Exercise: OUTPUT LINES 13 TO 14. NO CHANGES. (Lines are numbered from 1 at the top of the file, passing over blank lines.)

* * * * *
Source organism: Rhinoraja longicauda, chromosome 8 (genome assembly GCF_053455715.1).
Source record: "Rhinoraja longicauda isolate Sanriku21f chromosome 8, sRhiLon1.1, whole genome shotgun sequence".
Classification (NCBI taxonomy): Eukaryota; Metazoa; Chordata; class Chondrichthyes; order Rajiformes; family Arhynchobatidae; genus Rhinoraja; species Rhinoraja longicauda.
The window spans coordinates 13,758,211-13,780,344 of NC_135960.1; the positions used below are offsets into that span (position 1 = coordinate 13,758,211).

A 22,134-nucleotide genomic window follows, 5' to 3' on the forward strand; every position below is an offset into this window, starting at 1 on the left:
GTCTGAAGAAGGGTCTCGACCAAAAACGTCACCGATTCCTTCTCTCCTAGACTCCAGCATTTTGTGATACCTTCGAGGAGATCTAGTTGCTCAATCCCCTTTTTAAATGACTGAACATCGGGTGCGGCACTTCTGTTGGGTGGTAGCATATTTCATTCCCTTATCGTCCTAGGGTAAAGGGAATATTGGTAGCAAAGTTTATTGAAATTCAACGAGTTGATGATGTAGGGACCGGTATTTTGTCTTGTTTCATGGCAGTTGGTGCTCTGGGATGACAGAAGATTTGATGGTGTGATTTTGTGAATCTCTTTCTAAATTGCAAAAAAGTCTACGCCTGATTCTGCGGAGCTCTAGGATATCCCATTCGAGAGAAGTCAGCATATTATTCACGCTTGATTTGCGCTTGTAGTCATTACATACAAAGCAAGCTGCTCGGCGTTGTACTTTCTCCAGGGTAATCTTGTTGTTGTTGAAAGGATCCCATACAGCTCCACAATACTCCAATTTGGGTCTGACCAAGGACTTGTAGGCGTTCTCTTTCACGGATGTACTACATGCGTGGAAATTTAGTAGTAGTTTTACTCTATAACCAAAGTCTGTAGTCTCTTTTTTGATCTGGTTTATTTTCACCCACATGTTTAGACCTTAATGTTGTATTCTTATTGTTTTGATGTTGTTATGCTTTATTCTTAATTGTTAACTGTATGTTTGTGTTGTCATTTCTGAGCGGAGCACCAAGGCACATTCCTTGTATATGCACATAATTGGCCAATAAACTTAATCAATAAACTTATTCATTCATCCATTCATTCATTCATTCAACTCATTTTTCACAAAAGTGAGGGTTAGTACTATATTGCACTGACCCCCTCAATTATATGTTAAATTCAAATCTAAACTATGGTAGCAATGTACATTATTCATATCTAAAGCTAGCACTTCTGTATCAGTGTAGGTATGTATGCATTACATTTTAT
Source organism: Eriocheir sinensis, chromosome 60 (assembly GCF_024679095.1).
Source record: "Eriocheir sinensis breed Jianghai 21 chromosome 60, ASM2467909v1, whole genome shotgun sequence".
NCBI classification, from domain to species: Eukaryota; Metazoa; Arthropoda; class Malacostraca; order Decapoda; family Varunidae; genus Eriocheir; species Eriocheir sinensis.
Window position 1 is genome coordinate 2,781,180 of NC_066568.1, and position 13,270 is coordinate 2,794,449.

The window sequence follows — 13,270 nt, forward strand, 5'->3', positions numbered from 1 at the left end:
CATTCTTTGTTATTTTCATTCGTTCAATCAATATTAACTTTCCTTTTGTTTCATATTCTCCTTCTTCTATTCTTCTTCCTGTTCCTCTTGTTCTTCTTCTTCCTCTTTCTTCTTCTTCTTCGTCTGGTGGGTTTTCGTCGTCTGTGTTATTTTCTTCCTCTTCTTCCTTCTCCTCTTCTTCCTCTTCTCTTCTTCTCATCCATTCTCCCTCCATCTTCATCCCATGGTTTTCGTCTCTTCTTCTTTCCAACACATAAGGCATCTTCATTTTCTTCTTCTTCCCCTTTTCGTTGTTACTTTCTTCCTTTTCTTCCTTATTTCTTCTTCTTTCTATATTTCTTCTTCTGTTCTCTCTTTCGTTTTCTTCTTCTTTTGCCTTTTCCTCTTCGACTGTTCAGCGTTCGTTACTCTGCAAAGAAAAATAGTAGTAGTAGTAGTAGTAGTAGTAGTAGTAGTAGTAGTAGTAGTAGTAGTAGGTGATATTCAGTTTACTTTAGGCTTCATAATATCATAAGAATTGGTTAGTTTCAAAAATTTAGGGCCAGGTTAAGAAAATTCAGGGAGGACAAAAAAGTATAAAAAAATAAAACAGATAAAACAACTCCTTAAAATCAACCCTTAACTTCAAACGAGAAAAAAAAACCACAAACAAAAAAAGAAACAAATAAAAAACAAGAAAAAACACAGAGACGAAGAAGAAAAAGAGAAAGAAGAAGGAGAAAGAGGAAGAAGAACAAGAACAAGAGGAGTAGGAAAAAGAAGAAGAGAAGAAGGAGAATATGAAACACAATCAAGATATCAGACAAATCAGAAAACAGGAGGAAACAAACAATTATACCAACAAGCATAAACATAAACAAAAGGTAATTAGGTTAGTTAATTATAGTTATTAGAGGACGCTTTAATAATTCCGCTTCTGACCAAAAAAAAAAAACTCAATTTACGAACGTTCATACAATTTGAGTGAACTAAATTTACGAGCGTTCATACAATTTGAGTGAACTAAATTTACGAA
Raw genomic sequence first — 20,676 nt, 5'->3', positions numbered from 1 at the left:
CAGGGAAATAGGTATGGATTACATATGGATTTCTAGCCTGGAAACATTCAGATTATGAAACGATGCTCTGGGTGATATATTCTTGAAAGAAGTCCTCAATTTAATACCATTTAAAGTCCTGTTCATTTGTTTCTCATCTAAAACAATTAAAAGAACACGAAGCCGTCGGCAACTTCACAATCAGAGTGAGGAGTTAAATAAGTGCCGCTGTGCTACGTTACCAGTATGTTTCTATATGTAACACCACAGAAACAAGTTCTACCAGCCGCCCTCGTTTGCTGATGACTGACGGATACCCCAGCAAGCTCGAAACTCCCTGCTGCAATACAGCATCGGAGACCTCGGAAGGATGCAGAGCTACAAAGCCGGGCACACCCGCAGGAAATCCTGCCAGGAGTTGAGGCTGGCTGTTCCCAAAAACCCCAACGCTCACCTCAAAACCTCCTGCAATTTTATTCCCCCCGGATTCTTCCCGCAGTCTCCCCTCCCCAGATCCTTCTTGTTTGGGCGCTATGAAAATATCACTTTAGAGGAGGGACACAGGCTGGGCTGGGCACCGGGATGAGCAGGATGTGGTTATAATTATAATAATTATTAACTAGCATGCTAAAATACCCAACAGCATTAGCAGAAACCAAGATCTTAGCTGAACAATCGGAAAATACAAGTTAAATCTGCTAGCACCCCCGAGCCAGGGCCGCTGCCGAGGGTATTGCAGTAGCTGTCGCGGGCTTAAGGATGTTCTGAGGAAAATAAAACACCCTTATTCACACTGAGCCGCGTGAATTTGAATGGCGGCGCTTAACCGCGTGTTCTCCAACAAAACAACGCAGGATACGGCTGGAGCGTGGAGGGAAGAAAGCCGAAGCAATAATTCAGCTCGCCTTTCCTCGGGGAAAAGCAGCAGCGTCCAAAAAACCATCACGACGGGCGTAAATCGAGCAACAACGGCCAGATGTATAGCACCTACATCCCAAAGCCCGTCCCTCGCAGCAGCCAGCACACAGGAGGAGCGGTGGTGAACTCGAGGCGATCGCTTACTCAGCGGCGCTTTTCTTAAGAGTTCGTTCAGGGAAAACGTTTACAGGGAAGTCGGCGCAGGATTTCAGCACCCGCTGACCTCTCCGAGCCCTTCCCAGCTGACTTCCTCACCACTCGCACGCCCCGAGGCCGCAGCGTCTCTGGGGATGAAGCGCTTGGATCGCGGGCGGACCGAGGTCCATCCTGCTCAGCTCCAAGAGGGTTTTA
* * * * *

Raw genomic sequence first — 20,676 nt, 5'->3', positions numbered from 1 at the left:
CAGGGAAATAGGTATGGATTACATATGGATTTCTAGCCTGGAAACATTCAGATTATGAAACGATGCTCTGGGTGATATATTCTTGAAAGAAGTCCTCAATTTAATACCATTTAAAGTCCTGTTCATTTGTTTCTCATCTAAAACAATTAAAAGAACACGAAGCCGTCGGCAACTTCACAATCAGAGTGAGGAGTTAAATAAGTGCCGCTGTGCTACGTTACCAGTATGTTTCTATATGTAACACCACAGAAACAAGTTCTACCAGCCGCCCTCGTTTGCTGATGACTGACGGATACCCCAGCAAGCTCGAAACTCCCTGCTGCAATACAGCATCGGAGACCTCGGAAGGATGCAGAGCTACAAAGCCGGGCACACCCGCAGGAAATCCTGCCAGGAGTTGAGGCTGGCTGTTCCCAAAAACCCCAACGCTCACCTCAAAACCTCCTGCAATTTTATTCCCCCCGGATTCTTCCCGCAGTCTCCCCTCCCCAGATCCTTCTTGTTTGGGCGCTATGAAAATATCACTTTAGAGGAGGGACACAGGCTGGGCTGGGCACCGGGATGAGCAGGATGTGGTTATAATTATAATAATTATTAACTAGCATGCTAAAATACCCAACAGCATTAGCAGAAACCAAGATCTTAGCTGAACAATCGGAAAATACAAGTTAAATCTGCTAGCACCCCCGAGCCAGGGCCGCTGCCGAGGGTATTGCAGTAGCTGTCGCGGGCTTAAGGATGTTCTGAGGAAAATAAAACACCCTTATTCACACTGAGCCGCGTGAATTTGAATGGCGGCGCTTAACCGCGTGTTCTCCAACAAAACAACGCAGGATACGGCTGGAGCGTGGAGGGAAGAAAGCCGAAGCAATAATTCAGCTCGCCTTTCCTCGGGGAAAAGCAGCAGCGTCCAAAAAACCATCACGACGGGCGTAAATCGAGCAACAACGGCCAGATGTATAGCACCTACATCCCAAAGCCCGTCCCTCGCAGCAGCCAGCACACAGGAGGAGCGGTGGTGAACTCGAGGCGATCGCTTACTCAGCGGCGCTTTTCTTAAGAGTTCGTTCAGGGAAAACGTTTACAGGGAAGTCGGCGCAGGATTTCAGCACCCGCTGACCTCTCCGAGCCCTTCCCAGCTGACTTCCTCACCACTCGCACGCCCCGAGGCCGCAGCGTCTCTGGGGATGAAGCGCTTGGATCGCGGGCGGACCGAGGTCCATCCTGCTCAGCTCCAAGAGGGTTTTA